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Charles Martinet Tribute: Let’s-a-retire!

Image from Wikipedia, Owned by: Pedro Rivera SKYP3R Photography
Image from Wikipedia, Owned by: Pedro Rivera SKYP3R Photography

Charles Martinet, the voice of Mario, Luigi and many other popular characters in the Mario franchise, has retired at 68. While he is no longer working, the impact, memories and soul that his voice brought to the franchise will never be forgotten.

Charles Martinet voiced the popular video game plumbers with his cheery tone from 1991 to 2022 with side roles in 2023’s The Super Mario Bros. Movie before finally retiring. 

Martinet was born on September 17, 1955 in San Jose, California. At twelve years old, he moved to Barcelona. He then relocated to Paris, where he graduated at the American School of Paris in 1974. During his senior year of college, Martinet began taking acting classes to combat his fear of public speaking. Over time, he grew to love using different accents and dialects.  In an interview with BBC, Martinet reveals that he was initially terrified, “Then both of my legs were shaking, and my teeth were clattering. But somehow I got through my ultimate terror in life. And people said, ‘that was great, you were the only person who wasn’t nervous!'”

 Through this positive encouragement of his friends and peers, he got through it and grew to love speaking.

In 1991, he landed the role of Mario. He arrived at the audition at the last minute, just as the workers were packing up, he had never heard of Mario or Nintendo until this moment and only had a brief description to go off of. Despite his lack of knowledge, his voice was the only one sent to Nintendo. He started out voicing Mario in different trade shows and events before his first in-game appearance in the CD version of Mario Teaches Typing in 1994.

 Martinet’s first mainline video game role was in 1996’s Super Mario 64 where Mario’s iconic voice really comes to shine, with the “Wahoo’s” and  “Let’s-a-go’s”. His clear passion for the role brought character and charm to the Italian plumber. Martinet didn’t stop at Mario though; he began to voice other characters such as Luigi and Wario for the first time in 1996’s Mario Kart 64, as well as debuting as Waluigi in 2000’s Mario Tennis. From Luigi’s cowardliness to Wario’s greed and cockiness to Waluigi’s devilish laugh and of course, Mario’s iconic cheery attitude.  All of these characters carry an iconic tone and accent that make simply hearing them instantly recognizable, 

However, Martinet’s arguably best performances come from the Mario & Luigi series of Role Playing games. The iconic brothers have a lot of small voice clips and lines in these games, but offer even more charm and style than the mainline Mario games. Most notably, there are moments in these games in which Martinet speaks a gibberish Italian, providing an endearing and simultaneously hilarious tone to the games.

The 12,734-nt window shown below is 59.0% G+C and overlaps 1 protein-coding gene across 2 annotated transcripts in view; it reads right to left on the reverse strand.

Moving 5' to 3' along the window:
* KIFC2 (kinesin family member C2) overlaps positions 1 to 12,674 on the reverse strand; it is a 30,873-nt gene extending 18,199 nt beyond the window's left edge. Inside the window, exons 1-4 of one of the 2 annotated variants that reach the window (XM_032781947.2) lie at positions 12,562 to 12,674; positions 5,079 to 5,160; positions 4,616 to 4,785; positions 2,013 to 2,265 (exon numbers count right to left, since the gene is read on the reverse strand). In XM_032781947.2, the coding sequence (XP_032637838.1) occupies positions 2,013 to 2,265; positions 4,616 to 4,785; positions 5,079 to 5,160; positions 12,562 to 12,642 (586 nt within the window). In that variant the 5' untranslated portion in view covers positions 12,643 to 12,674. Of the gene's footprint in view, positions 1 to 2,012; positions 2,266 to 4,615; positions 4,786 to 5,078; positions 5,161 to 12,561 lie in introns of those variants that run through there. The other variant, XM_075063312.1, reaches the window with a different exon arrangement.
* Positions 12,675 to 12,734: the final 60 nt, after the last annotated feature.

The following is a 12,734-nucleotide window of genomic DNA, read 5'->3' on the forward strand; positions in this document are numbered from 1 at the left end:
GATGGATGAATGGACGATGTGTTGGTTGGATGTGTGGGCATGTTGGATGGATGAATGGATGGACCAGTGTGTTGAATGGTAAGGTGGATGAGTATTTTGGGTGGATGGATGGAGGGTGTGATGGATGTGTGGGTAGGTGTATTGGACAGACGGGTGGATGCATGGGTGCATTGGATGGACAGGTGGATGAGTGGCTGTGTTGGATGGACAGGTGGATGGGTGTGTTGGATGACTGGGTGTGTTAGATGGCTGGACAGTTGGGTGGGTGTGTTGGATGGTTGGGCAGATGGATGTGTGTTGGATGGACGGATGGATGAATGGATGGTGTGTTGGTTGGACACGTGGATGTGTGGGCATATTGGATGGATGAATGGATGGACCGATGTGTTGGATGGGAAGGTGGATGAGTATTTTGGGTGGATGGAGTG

Jacob Traver, a theater teacher at Centennial, finds that Mario’s voice is so iconic because “the voice of a character makes the character. Especially in the case of Mario, a character that has very few lines of speech, the voice must be precise and call attention to the main characteristics of a character.”

Mario is definitely a man of few words, so the words he does say must stick and have impact; while this is a daunting task, Martinet positively succeeds. Considering that Mario is a cheerful character, many would simply put on a happy voice and call it a day, yet Martinet goes above and beyond by making Mario ecstatic and bold in his tone and speech, allowing players to hear the passion that Martinet has for his career.

Emma Plot, a freshman at Centennial, sums up Martinet’s impact: “He’s very talented, and I like the emotion he puts into his voices.”

A large part of Martinet’s power and skill in voicing Mario and his friends is that he has been their only voice actor until now. Over 32 years, this consistency has allowed him to refine the voice and make it more, well, Mario. Freshman Johnny Barnes appreciates this regularity: “ The voices of Mario and friends have not been changed since 1996 with Super Mario 64 and it gives each game with Charles’ voice in it a nostalgic feeling to it,” he recounts.

Charles Martinet’s career is remarkable for many reasons, but most importantly, he spread joy to those who heard his voices.


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Joey Crossney, Design Editor